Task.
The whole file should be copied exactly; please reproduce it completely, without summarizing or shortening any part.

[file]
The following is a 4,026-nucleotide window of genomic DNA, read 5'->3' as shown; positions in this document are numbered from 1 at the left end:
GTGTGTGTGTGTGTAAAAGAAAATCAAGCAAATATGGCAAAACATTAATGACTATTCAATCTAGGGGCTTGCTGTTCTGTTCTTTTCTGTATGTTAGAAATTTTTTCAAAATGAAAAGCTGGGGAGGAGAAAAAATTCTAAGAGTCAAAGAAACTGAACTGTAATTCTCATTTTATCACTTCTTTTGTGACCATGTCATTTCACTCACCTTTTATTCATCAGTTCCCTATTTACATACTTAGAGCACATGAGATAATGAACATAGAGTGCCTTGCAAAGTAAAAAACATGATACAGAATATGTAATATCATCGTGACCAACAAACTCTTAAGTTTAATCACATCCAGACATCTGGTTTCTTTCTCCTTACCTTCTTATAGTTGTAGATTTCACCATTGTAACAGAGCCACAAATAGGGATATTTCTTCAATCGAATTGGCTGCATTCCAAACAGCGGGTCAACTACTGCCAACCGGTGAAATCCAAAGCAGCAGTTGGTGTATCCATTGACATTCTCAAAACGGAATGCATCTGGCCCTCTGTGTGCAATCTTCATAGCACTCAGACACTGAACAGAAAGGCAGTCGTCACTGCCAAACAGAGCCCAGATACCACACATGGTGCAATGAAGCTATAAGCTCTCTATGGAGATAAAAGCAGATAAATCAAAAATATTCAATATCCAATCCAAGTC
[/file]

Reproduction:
The following is a 4,026-nucleotide window of genomic DNA, read 5'->3' as shown; positions in this document are numbered from 1 at the left end:
GTGTGTGTGTGTGTAAAAGAAAATCAAGCAAATATGGCAAAACATTAATGACTATTCAATCTAGGGGCTTGCTGTTCTGTTCTTTTCTGTATGTTAGAAATTTTTTCAAAATGAAAAGCTGGGGAGGAGAAAAAATTCTAAGAGTCAAAGAAACTGAACTGTAATTCTCATTTTATCACTTCTTTTGTGACCATGTCATTTCACTCACCTTTTATTCATCAGTTCCCTATTTACATACTTAGAGCACATGAGATAATGAACATAGAGTGCCTTGCAAAGTAAAAAACATGATACAGAATATGTAATATCATCGTGACCAACAAACTCTTAAGTTTAATCACATCCAGACATCTGGTTTCTTTCTCCTTACCTTCTTATAGTTGTAGATTTCACCATTGTAACAGAGCCACAAATAGGGATATTTCTTCAATCGAATTGGCTGCATTCCAAACAGCGGGTCAACTACTGCCAACCGGTGAAATCCAAAGCAGCAGTTGGTGTATCCATTGACATTCTCAAAACGGAATGCATCTGGCCCTCTGTGTGCAATCTTCATAGCACTCAGACACTGAACAGAAAGGCAGTCGTCACTGCCAAACAGAGCCCAGATACCACACATGGTGCAATGAAGCTATAAGCTCTCTATGGAGATAAAAGCAGATAAATCAAAAATATTCAATATCCAATCCAAGTC